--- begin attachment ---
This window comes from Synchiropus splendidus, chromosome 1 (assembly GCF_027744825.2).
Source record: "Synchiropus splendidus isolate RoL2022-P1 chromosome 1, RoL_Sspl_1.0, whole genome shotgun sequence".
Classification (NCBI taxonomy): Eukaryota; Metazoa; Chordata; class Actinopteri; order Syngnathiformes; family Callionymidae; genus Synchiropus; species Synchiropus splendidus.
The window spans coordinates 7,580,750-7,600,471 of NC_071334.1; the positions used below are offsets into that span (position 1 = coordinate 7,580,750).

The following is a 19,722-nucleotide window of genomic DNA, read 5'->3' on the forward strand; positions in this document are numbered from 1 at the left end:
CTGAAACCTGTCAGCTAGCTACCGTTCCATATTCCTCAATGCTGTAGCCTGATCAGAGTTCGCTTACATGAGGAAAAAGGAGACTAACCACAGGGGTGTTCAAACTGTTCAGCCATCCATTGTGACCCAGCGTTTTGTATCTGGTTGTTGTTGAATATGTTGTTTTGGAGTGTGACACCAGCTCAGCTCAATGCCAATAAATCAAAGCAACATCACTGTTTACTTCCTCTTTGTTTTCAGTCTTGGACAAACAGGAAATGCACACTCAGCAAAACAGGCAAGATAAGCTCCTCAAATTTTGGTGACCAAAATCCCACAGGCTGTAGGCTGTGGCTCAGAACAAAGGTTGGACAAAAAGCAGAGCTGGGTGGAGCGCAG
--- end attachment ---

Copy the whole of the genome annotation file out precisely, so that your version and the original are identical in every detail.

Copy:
This window comes from Synchiropus splendidus, chromosome 1 (assembly GCF_027744825.2).
Source record: "Synchiropus splendidus isolate RoL2022-P1 chromosome 1, RoL_Sspl_1.0, whole genome shotgun sequence".
Classification (NCBI taxonomy): Eukaryota; Metazoa; Chordata; class Actinopteri; order Syngnathiformes; family Callionymidae; genus Synchiropus; species Synchiropus splendidus.
The window spans coordinates 7,580,750-7,600,471 of NC_071334.1; the positions used below are offsets into that span (position 1 = coordinate 7,580,750).

The following is a 19,722-nucleotide window of genomic DNA, read 5'->3' on the forward strand; positions in this document are numbered from 1 at the left end:
CTGAAACCTGTCAGCTAGCTACCGTTCCATATTCCTCAATGCTGTAGCCTGATCAGAGTTCGCTTACATGAGGAAAAAGGAGACTAACCACAGGGGTGTTCAAACTGTTCAGCCATCCATTGTGACCCAGCGTTTTGTATCTGGTTGTTGTTGAATATGTTGTTTTGGAGTGTGACACCAGCTCAGCTCAATGCCAATAAATCAAAGCAACATCACTGTTTACTTCCTCTTTGTTTTCAGTCTTGGACAAACAGGAAATGCACACTCAGCAAAACAGGCAAGATAAGCTCCTCAAATTTTGGTGACCAAAATCCCACAGGCTGTAGGCTGTGGCTCAGAACAAAGGTTGGACAAAAAGCAGAGCTGGGTGGAGCGCAG